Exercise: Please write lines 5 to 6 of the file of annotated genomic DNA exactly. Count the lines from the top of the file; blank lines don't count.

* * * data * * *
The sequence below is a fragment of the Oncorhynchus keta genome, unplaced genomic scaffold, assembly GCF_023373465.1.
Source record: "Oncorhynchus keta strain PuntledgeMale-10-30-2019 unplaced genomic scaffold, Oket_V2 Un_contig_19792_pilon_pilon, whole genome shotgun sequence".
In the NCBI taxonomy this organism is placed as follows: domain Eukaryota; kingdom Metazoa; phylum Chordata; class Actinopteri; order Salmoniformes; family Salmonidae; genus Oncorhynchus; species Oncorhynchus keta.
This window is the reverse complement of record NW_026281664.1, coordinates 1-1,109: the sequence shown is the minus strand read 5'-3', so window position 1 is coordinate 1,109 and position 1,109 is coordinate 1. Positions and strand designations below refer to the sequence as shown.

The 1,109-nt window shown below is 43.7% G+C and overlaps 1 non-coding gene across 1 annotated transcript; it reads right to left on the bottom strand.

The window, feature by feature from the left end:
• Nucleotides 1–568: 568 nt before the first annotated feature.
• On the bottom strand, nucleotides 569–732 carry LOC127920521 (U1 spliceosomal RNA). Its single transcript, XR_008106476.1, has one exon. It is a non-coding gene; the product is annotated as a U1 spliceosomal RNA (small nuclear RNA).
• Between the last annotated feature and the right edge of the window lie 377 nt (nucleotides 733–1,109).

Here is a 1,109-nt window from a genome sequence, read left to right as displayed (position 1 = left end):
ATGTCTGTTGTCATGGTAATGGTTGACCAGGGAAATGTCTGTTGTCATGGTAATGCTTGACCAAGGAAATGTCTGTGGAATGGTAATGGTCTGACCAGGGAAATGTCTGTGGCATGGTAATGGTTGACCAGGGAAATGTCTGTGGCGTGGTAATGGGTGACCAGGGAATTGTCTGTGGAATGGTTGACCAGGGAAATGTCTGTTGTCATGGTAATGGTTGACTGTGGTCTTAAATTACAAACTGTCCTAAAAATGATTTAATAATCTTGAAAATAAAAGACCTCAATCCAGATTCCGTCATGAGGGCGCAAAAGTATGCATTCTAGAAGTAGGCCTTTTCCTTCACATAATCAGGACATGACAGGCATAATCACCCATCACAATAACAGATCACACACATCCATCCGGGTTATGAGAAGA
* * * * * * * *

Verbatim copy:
The 1,109-nt window shown below is 43.7% G+C and overlaps 1 non-coding gene across 1 annotated transcript; it reads right to left on the bottom strand.

The window, feature by feature from the left end: